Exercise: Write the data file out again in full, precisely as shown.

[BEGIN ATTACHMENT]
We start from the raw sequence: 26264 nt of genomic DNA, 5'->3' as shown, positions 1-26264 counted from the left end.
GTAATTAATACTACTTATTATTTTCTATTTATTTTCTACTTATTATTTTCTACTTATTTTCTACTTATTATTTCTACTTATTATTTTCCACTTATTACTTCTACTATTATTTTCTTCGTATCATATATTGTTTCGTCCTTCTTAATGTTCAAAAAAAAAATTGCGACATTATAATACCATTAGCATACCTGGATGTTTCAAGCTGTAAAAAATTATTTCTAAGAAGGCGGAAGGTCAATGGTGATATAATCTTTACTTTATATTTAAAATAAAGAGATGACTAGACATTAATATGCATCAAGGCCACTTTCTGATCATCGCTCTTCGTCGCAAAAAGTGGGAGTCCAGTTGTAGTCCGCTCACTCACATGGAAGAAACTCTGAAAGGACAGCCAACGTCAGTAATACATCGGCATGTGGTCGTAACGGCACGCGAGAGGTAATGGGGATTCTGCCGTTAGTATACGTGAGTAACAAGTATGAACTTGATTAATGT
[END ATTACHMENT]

We start from the raw sequence: 26264 nt of genomic DNA, 5'->3' as shown, positions 1-26264 counted from the left end.
GTAATTAATACTACTTATTATTTTCTATTTATTTTCTACTTATTATTTTCTACTTATTTTCTACTTATTATTTCTACTTATTATTTTCCACTTATTACTTCTACTATTATTTTCTTCGTATCATATATTGTTTCGTCCTTCTTAATGTTCAAAAAAAAAATTGCGACATTATAATACCATTAGCATACCTGGATGTTTCAAGCTGTAAAAAATTATTTCTAAGAAGGCGGAAGGTCAATGGTGATATAATCTTTACTTTATATTTAAAATAAAGAGATGACTAGACATTAATATGCATCAAGGCCACTTTCTGATCATCGCTCTTCGTCGCAAAAAGTGGGAGTCCAGTTGTAGTCCGCTCACTCACATGGAAGAAACTCTGAAAGGACAGCCAACGTCAGTAATACATCGGCATGTGGTCGTAACGGCACGCGAGAGGTAATGGGGATTCTGCCGTTAGTATACGTGAGTAACAAGTATGAACTTGATTAATGT